The Bhartiya Janata Party (BJP) led NDA government at the centre came up with the Citizenship Amendment Bill in 2016 which proposed to grant citizenship to migrants residing in Assam, who came from Pakistan, Afghanistan and Bangladesh belongingto the following religious communities- Hindus, Sikhs, Jains, Christians, Parsis and Budhists. Right from the moment when updates regarding the provisions of the proposed bill, particularly about the contentious provisions of Sections 6 and 6A, broke out, there has been an uproar in the state of Assam.
The issue regarding illegal migration and citizenship in the state of Assam dates back to the 1800s when the British authorities openly propagated migration from nearby states in order to nurture the growing business of tea plantation in the state. What began as a business strategy to multiply the produce and revenue matured into a situation of cross-border crisis with the advent of time. The issue at hand is two-fold but both folds fall under one comprehensive ambit. This article shall delve into both the segments of the issue elaborately.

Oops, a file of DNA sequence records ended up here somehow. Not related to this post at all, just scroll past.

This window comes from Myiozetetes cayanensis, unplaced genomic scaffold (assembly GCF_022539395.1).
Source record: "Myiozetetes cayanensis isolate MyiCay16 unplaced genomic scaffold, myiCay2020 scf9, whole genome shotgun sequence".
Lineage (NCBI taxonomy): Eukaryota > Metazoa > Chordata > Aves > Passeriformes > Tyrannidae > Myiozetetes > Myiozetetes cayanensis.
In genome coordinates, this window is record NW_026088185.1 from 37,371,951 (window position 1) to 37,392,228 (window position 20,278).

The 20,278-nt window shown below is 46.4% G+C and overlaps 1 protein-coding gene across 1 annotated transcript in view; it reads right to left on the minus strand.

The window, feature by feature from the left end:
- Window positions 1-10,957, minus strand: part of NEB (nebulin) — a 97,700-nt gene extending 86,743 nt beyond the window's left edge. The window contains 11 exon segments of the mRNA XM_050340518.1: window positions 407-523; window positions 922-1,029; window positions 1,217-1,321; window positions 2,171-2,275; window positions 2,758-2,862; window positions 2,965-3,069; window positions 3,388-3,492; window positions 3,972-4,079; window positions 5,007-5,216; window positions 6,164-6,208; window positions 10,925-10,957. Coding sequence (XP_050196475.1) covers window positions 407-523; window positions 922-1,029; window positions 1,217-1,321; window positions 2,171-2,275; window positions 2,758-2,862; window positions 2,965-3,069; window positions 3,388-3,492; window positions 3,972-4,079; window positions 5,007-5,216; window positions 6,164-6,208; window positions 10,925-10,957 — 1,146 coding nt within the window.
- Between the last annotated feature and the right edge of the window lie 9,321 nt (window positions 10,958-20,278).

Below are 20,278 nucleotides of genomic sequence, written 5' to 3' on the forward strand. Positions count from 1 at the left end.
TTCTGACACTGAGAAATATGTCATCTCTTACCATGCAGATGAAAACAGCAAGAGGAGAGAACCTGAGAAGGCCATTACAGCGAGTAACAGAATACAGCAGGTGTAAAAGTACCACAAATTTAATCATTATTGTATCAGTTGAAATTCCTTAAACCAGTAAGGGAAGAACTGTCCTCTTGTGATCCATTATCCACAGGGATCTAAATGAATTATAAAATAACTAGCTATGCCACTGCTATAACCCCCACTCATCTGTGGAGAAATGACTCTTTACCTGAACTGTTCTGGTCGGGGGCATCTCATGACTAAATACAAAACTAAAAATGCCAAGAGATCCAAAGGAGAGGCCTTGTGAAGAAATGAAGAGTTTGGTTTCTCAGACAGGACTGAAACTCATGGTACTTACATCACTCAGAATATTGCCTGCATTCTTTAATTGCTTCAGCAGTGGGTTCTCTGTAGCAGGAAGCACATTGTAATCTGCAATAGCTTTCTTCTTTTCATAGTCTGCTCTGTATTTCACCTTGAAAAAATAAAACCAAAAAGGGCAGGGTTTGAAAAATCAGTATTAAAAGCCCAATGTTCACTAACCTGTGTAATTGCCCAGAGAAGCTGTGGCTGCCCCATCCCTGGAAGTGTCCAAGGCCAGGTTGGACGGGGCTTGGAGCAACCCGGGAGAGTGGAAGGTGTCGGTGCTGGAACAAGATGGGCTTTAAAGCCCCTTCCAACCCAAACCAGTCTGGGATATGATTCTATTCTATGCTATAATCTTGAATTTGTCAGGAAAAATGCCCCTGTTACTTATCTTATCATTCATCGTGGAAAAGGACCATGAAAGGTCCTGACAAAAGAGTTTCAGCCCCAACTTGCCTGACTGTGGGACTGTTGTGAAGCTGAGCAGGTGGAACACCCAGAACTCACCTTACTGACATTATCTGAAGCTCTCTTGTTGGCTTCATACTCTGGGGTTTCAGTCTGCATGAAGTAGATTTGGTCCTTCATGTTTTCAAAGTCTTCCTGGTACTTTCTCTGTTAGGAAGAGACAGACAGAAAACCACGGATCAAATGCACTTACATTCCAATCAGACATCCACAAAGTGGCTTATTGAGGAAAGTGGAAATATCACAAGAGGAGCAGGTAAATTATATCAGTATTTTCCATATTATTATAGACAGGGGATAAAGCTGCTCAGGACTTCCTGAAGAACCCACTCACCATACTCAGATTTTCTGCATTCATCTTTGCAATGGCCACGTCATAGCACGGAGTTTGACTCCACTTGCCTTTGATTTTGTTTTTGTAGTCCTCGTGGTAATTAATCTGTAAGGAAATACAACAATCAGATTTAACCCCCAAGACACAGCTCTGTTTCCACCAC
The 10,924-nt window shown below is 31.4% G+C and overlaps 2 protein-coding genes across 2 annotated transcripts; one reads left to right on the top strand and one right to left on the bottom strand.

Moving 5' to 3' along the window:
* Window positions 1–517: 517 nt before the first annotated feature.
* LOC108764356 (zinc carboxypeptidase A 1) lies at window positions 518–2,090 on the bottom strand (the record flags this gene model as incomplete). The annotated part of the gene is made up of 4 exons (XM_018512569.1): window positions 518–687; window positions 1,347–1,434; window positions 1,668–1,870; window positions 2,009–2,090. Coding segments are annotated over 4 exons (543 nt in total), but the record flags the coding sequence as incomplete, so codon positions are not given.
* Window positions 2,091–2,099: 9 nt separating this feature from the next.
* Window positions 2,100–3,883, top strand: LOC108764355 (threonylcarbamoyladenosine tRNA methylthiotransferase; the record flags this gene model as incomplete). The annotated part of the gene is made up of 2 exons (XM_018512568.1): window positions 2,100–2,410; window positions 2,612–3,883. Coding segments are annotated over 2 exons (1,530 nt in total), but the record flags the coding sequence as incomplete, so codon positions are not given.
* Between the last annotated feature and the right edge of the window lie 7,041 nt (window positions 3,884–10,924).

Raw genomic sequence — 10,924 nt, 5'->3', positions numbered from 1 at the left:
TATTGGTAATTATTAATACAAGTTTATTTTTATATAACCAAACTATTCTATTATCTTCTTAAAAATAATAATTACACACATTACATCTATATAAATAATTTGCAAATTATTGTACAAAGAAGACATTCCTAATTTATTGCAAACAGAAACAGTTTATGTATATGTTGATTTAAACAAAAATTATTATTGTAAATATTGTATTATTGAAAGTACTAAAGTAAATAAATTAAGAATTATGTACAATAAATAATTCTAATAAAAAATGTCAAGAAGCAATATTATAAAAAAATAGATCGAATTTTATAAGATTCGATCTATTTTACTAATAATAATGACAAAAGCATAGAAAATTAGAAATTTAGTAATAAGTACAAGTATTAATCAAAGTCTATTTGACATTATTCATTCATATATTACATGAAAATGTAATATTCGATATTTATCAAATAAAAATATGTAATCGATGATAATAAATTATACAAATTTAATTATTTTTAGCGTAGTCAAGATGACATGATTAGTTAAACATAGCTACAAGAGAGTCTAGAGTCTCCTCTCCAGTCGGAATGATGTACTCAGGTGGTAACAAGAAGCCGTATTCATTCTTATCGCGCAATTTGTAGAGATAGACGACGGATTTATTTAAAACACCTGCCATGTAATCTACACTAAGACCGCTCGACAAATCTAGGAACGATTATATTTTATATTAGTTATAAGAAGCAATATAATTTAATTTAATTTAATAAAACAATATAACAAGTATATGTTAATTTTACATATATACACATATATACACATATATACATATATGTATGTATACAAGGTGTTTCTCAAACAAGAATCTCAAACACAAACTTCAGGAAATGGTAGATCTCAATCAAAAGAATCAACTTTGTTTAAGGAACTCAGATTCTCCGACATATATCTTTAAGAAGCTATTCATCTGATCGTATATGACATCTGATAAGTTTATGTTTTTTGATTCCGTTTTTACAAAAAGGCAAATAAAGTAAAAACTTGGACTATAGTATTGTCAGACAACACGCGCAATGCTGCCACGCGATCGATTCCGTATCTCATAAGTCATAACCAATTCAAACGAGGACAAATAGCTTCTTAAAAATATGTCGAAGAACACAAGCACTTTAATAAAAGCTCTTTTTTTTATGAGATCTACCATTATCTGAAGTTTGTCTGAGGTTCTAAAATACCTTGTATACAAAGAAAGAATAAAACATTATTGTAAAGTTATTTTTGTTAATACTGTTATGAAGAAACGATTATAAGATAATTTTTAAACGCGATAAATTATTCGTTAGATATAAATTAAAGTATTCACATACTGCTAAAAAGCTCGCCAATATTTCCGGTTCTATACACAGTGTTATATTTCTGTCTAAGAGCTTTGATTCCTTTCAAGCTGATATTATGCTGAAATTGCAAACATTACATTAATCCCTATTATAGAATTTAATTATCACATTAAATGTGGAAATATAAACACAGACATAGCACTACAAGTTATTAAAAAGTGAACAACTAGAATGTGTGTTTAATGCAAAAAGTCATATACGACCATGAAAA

During the 2014 Lok Sabha elections, BJP had included the grant of citizenship to migrants as a poll promise and what came out as a legislative measure was the fulfilment of a poll promise, which can be safely assumed to have been duly accepted by the electorate. Election promises are built on the premise of long standing issues which are consciously or unconsciously kept alive to be capitalised in future elections. Issue of illegal migrants is a long standing one, and has been the principle cause of various violent outbreaks and unrests. Demands for deporting the illegal migrants back to their respective countries were raised time and again from various quarters and student bodies including the All Assam Students’ Union (AASU). In the post-independence phase, it was in 1950s when the then Chief Minister of Assam Bordoloi and subsequently BP Chaliha, took measures to return the illegal migrants who entered post 1951. It is pertinent to note that majority of these immigrants belonged to Muslim faith. These measures were vehemently opposed by Pandit Nehru, who even went to the extent of threatening a cut in the central funds lest they were expelled from Assamese territory.